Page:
In the Bear Fact’s October issue, Bethany Roberts wrote “The Problem with Period Stigma,” in which she detailed challenges women encounter in the face of inflated prices and crippling stigmas surrounding menstrual products. The article also discussed the various ways different countries, especially Scotland, states and organizations were and are working toward menstrual equity.
Two months later, progress has occurred here in the United States. In the November 6, 2018 midterm elections, Nevada became the tenth state to repeal a luxury sales tax on essential menstrual products like tampons and pads, dubbed the “pink tax.” This legislative step, taken in past years by Florida, Minnesota, Illinois, Pennsylvania, Maryland, New Jersey, New York, Massachusetts and Connecticut, shows our country moving in the right direction away from stigmatized gender discrimination and perhaps toward solutions for period poverty.
Giving menstrual equity a brighter spotlight than it has ever had before in this country thanks to new legislation like Nevada’s has encouraged conversation from organizations, politicians, celebrities and common Americans alike about what to do to solve and eradicate period poverty, or impoverished women’s inability to affordably access period products. Some call for nationwide repealing of the pink tax. Some, including Claire Coder, call for even more drastic action.
Claire Coder, actress, activist and founder of Aunt Flow, a company dedicated to getting free menstrual products in all American public bathrooms, said, “I am concerned about the greater conversation. I believe that it is important for tampons and pads to be viewed the same as toilet paper. They are both necessities that respond to basic bodily functions…Menstrual products should be offered in all public bathrooms at no charge…”
Recently, with the Scottish move to provide free menstrual products in public buildings sparking debate over federal governments’ role in period poverty, the issue of the pink tax has become more and more polarized. However, the biggest leap backward the U.S. could take after a series of small victories would be to fall into party politics over this issue.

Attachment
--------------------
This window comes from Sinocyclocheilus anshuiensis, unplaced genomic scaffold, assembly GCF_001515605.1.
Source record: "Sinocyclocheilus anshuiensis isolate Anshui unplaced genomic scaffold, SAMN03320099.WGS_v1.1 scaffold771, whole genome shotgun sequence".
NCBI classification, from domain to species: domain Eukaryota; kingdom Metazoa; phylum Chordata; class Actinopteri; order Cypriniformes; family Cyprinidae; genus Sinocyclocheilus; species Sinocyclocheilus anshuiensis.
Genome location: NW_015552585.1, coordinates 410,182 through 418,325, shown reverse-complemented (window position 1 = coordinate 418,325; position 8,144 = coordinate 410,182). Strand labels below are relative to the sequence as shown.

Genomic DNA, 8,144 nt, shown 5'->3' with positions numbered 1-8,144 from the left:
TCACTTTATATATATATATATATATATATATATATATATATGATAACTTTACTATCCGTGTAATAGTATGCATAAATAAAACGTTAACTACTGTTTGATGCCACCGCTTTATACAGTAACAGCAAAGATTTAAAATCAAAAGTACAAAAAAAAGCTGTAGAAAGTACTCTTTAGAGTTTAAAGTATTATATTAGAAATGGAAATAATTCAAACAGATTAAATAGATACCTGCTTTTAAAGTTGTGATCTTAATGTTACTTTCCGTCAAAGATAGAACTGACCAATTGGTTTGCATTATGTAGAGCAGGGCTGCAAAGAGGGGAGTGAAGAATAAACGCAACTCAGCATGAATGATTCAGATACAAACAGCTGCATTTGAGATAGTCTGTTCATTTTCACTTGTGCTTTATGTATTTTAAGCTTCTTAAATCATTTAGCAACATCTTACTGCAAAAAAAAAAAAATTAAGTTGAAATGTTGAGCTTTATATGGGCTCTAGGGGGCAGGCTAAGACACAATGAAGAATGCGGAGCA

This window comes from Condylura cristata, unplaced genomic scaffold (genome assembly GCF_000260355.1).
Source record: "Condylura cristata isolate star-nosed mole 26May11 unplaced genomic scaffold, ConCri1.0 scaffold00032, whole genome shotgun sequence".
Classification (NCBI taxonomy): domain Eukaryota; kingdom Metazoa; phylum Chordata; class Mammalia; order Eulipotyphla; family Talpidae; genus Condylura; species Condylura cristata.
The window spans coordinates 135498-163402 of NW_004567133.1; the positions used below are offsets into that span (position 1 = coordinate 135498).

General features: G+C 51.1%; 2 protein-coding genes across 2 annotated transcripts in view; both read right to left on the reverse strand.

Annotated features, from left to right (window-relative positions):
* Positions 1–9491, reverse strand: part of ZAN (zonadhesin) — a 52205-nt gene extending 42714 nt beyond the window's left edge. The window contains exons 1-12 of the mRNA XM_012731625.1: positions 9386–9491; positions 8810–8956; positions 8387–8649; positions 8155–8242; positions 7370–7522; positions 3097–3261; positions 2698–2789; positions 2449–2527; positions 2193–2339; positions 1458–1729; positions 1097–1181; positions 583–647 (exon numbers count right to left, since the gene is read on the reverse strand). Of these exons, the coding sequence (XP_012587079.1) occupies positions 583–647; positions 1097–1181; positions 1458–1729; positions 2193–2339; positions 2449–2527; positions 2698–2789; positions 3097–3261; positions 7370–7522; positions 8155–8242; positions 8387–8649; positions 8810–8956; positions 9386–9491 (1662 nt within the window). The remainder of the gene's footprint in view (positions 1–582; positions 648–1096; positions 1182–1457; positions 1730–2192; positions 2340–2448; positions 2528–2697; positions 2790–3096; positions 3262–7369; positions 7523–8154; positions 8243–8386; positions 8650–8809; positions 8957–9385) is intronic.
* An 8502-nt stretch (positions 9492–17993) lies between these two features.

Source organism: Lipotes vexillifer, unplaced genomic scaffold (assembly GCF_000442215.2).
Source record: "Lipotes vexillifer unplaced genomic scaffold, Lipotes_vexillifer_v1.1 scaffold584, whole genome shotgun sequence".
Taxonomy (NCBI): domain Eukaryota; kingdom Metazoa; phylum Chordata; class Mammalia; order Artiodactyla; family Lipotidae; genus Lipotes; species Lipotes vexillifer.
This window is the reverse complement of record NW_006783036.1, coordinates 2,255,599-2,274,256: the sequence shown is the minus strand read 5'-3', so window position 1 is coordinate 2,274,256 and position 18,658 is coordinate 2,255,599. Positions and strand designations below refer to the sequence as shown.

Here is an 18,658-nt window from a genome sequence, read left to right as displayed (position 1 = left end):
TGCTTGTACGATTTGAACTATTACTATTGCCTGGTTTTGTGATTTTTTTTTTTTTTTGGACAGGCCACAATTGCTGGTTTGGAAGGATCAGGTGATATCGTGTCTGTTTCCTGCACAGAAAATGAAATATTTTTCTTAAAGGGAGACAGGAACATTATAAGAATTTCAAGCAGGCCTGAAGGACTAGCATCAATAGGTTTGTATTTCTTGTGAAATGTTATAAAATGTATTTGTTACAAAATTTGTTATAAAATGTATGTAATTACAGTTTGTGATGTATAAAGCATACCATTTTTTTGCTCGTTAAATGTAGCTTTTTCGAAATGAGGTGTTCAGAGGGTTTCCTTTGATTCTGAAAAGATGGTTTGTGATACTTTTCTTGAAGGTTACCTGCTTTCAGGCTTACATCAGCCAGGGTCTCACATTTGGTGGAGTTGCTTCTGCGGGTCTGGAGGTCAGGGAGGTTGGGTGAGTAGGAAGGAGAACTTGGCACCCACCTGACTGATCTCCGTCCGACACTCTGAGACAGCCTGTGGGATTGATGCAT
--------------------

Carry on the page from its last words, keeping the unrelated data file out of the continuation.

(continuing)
Women’s ability to find and afford necessities for not just their comfort, but their health, should be far from a new controversial political debate. And yet, some have attempted to insert partisanship into this simple issue of women’s health and financial equality.
Of course, repealing a tax on an entire class or products statewide certainly has financial ramifications. According to The Nevada Independent, eliminating the 6.85 percent sales tax on menstrual products will cost the state between $6 million and $8.5 million each year. As large as those figures seem, they are not staggering enough to halt this necessary move, as Nevada voters agreed. In fact, the loss of tax income from the pink tax only accounts for around 0.17 percent of the state’s budget, according to Forbes.
Subtracting the five states that have no sales tax along with the now ten that have now repealed the luxury tax on menstrual products, the pink tax remains in thirty-five state in the United States- including Texas. Citizens must be willing to confront their representatives and demand that they represent women’s rights by introducing legislation to repeal the pink tax and treat menstrual products as what they are: health products and necessities.
Not as Democrats, Republicans or otherwise, not as men or women, not as Texans or Nevadans, but as humans concerned with half the population’s right to financial equality, we must fight for our entire nation to be free from this antiquated, discriminatory tax by destroying stigmas and bringing more awareness, traction and support to this common-sense issue. Nevada’s recent move to leave the pink tax behind shows certain progress in the United States toward respect rather than stigma, but America still has a way to go.